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Basic Information Literacy Learning Outcomes

The information literate student at the basic level (taking 100 and 200 level courses) can:

  • Select and focus a research topic.
  • Use background information sources effectively to gain an initial understanding of the topic.
  • Know how and when to narrow or broaden a topic.
  • Understand that s/he can seek help from a librarian.
  • Can define a realistic overall plan and timeline to acquire the needed information.
  • Understand that various types of information are available.
  • Identify the value and differences of potential resources in a variety of formats (e.g., book, journal, website, multimedia, data set)
  • Effectively use the organizational structure of a typical book (e.g., indexes, tables of contents, user's instructions, legends, cross-references) in order to locate pertinent information in it.
  • Understand the differences between popular and scholarly (peer-reviewed) materials.
  • Create an effective search strategy.
  • Identify keywords or phrases that represent a topic.
  • Identify alternate terminology, including synonyms, broader or narrower words and phrases that describe a topic
  • Demonstrate an understanding of the concept of keyword searching and use it appropriately and effectively
  • Demonstrate when it is appropriate to search a particular field (e.g., title, author, subject).
  • Determine whether the initial query should be revised and demonstrate how searches may be limited or expanded by modifying search terminology or logic.
  • Use various search systems to retrieve information in a variety of formats
  • Explain the difference between the library catalog and a periodical index.
  • Use different research sources (e.g., catalogs and indexes) to find different types of information (e.g., books and periodical articles).
  • Choose appropriate databases to search for the research topic (general or subject specific databases)
  • Determine when some topics may be too recent to be covered by some standard tools (e.g., a periodicals index) and when information on the topic retrieved by less authoritative tools (e.g., a Web search engine) may not be reliable.
  • Evaluate information and its sources critically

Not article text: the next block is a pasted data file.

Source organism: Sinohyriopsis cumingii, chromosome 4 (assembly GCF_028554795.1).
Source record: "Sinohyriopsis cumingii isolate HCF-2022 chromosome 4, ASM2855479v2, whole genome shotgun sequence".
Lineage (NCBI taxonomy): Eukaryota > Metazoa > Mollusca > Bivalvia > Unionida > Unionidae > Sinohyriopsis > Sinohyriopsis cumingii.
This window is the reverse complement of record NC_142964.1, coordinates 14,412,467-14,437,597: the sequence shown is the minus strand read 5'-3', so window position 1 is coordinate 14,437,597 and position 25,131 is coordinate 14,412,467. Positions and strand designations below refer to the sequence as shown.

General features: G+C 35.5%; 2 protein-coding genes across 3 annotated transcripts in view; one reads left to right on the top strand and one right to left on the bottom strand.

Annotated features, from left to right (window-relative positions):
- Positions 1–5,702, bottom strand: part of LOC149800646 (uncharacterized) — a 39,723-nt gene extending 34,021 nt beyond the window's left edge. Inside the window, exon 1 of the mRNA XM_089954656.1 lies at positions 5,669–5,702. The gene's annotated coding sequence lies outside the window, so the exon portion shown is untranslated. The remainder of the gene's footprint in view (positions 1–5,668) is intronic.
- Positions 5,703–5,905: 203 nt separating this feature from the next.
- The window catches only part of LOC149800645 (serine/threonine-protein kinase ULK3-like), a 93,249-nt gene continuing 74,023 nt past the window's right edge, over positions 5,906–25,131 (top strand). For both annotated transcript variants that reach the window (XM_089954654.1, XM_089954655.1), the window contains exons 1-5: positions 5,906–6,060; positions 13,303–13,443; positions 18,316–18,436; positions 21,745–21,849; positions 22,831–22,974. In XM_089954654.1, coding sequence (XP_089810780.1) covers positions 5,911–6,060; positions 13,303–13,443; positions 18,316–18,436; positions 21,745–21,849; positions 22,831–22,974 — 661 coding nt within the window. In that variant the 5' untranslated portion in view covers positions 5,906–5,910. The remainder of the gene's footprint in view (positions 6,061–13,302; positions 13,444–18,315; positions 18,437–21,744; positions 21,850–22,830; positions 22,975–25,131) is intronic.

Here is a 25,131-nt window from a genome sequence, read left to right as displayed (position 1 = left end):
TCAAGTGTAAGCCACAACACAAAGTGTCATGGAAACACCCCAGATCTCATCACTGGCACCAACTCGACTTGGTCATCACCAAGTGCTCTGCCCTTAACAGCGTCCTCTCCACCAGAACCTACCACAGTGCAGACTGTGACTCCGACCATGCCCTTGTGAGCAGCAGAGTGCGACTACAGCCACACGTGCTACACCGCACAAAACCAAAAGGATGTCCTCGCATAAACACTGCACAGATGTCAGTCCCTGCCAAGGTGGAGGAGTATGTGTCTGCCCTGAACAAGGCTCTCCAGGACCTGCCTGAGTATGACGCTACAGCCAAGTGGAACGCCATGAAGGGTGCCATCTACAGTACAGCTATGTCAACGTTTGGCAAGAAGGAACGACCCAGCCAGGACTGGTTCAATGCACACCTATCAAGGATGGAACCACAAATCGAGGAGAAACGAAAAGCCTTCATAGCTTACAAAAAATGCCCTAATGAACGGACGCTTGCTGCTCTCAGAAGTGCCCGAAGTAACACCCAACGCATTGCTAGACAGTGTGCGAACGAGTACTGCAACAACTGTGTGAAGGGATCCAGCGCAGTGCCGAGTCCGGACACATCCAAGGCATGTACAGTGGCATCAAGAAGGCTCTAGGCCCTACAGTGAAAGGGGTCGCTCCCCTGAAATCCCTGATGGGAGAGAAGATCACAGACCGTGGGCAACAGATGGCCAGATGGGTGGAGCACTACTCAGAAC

• Determine if the quantity of citations retrieved is adequate, too extensive, or insufficient for the information need.
  • Assess the relevance of information found by examining elements of the citation such as title, abstract, subject headings, source, and date of publication.
  • Evaluate the quality of the information retrieved using criteria such as authorship, point of view/bias, date written, citations, etc
  • Retrieve a document in print or electronic format
  • Recognize the format of an information source (e.g., book, chapter in a book, periodical article) from its citation.
  • Use call number systems effectively (e.g., demonstrates how a call number assists in locating the corresponding item in the library).
  • Initiate an interlibrary loan request by filling out and submitting a form either online or in person.
  • Identify and discusses issues related to free vs. fee-based access to information
  • Demonstrate an understanding that not all information on the Web is free, i.e., some Web-based databases require users to pay a fee or to subscribe in order to retrieve full text or other content.
  • Demonstrate awareness that the library pays for access to databases, information tools, full-text resources, etc., and may use the Web to deliver them to its clientele.
  • Describe the differences between the results of a search using a general Web search engine (e.g., Yahoo, Google) and a library-provided tool (e.g., Web-based article index, full-text electronic journal, Web-based library catalog).
  • Demonstrate an understanding of intellectual property, copyright, and fair use of copyrighted material
  • Understand the basic issues about plagiarism and properly citing information sources.
  • Locate information about documentation styles either in print or electronically, e.g., through the library's Web site.
  • Select an appropriate documentation style and uses it consistently to cite sources.

Basic Skills

  • Use the RU online catalog to locate a known book by author or title and find it on the shelf.
  • Use the RU online catalog to locate books by subject and find it on the shelf.
  • Search the I-Share consortium to locate books at other libraries and place a request for a book.
  • Create a search strategy to find articles on common, popular topics in interdisciplinary indexes (e.g, Academic Search Premier, Academic OneFile, etc.)
  • Differentiate between popular and scholarly articles.
  • Evaluate information resources found in library resources.
  • Evaluate Web sites.
  • Understand the parts of a citation.
  • Basic information about citing sources.